just one percent

One Percent Collective – How It Works from One Percent Collective on Vimeo.

I considered trying to take snippets out of the information below and explain the goodness and brilliance of the One Percent Collective in celebration of their launch tomorrow. But then…I watched the BRILLIANT video, read the info again and decided that it is all too perfectly put to mess with. Pat Shepherd has offered us all a realistic why to contribute to NZ and the causes in need.

The beginnings of a Kiwi giving evolution?

Is New Zealand set to become the most generous nation in the world? Last year Kiwis gave an estimated 2.67 billion to charitable and community causes – double what we gave in 2006. Globally, this makes us the second most generous country (as a share of GDP) in the world after America.

On November 16th One Percent Collective launches its charitable giving movement aimed at inspiring New Zealanders to give 1% of their income to help charities grow.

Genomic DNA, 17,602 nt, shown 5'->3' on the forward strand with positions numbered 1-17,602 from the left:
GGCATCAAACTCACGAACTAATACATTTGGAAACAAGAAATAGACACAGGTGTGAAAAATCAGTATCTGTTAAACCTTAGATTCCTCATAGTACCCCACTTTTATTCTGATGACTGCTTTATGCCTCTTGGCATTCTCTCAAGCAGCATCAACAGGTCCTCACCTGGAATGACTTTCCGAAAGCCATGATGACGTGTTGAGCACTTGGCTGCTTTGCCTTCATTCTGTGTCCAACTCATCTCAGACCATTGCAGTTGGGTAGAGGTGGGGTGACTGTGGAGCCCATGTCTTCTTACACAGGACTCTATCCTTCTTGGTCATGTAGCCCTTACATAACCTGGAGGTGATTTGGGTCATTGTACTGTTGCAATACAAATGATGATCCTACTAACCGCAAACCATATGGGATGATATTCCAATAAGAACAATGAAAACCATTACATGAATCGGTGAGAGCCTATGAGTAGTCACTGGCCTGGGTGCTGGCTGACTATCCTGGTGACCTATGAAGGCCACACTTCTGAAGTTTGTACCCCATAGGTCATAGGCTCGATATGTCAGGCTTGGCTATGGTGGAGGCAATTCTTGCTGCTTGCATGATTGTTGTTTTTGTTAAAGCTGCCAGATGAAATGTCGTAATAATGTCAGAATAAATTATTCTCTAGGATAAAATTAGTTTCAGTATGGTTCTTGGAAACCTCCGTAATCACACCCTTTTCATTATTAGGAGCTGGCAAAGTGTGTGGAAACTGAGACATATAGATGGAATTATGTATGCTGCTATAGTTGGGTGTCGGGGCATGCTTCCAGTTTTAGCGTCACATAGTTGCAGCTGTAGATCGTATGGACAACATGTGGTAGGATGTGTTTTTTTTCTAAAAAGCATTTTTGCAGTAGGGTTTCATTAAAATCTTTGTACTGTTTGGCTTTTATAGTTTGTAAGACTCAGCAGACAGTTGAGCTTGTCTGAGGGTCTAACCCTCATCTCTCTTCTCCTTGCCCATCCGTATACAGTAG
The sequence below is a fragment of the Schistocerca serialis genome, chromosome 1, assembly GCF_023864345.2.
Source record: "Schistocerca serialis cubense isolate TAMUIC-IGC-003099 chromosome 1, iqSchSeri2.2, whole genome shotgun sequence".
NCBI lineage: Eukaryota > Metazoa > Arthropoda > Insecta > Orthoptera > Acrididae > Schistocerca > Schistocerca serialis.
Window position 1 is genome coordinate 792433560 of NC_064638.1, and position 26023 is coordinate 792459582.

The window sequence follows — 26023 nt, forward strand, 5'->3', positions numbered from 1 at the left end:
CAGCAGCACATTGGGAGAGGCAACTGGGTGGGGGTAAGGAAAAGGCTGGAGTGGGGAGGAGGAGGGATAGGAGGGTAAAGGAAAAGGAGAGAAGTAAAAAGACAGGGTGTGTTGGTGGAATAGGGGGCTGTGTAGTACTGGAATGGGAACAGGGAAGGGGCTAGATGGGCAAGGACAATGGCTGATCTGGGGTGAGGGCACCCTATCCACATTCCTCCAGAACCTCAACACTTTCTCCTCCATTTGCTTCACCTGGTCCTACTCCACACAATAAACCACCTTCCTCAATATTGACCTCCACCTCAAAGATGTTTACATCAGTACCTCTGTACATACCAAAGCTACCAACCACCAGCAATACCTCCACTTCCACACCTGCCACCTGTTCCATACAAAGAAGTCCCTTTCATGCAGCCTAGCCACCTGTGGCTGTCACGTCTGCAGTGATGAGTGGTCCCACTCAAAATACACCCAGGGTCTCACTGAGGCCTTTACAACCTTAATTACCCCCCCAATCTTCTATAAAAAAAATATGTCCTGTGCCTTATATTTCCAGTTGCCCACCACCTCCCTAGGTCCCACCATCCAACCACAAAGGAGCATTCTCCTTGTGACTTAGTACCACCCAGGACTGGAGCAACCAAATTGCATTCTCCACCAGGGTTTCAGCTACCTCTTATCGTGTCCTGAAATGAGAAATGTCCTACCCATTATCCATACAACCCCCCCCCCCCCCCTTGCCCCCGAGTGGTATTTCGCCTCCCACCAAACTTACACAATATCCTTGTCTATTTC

As founder Pat Shepherd explains, “One Percent Collective will begin to create an evolution in the way we give, by changing the perception that we need to give a huge chunk of our income to make a difference. Many people believe they cannot afford to donate to charity or doubt that their individual donations will make a dent. One Percent Collective shows them that each donation adds up to make a whole heap of difference.”

One Percent Collective works by signing up members who pledge to donate 1% of their income to charity. Registering online, members can choose one or more of six partner charities they wish to support and then split their 1% donation across the charities they choose. 100% of all One Percent Collective donations go directly to the partner charities.
The initiative is supported by some of New Zealand’s finest musical and artistic talent, including The Black Seeds, Flox, Warren Maxwell, Julia Deans and Barnaby Weir. Weir believes that there has never been a better time to launch a movement like this. “If we all do our bit we can make the world a better place for those who have nothing and no hope, no dreams. This will make a difference. We face challenging times. All we can do is get together to make real change.”

Advisory board members include Barnaby Weir, Starfish founder and fashion designer Laurie Foon, Rippon Festival director Lynne Christie, Managing Director of The Body Shop in New Zealand Barrie Thomas, CEO of jobs.co.nz Ben Irving, Entrepreneur and businesswoman Melissa Clark Reynolds.


And anyone in Wellington tomorrow night….this will most likely be a cracker of a party!! You can buy your tickets here

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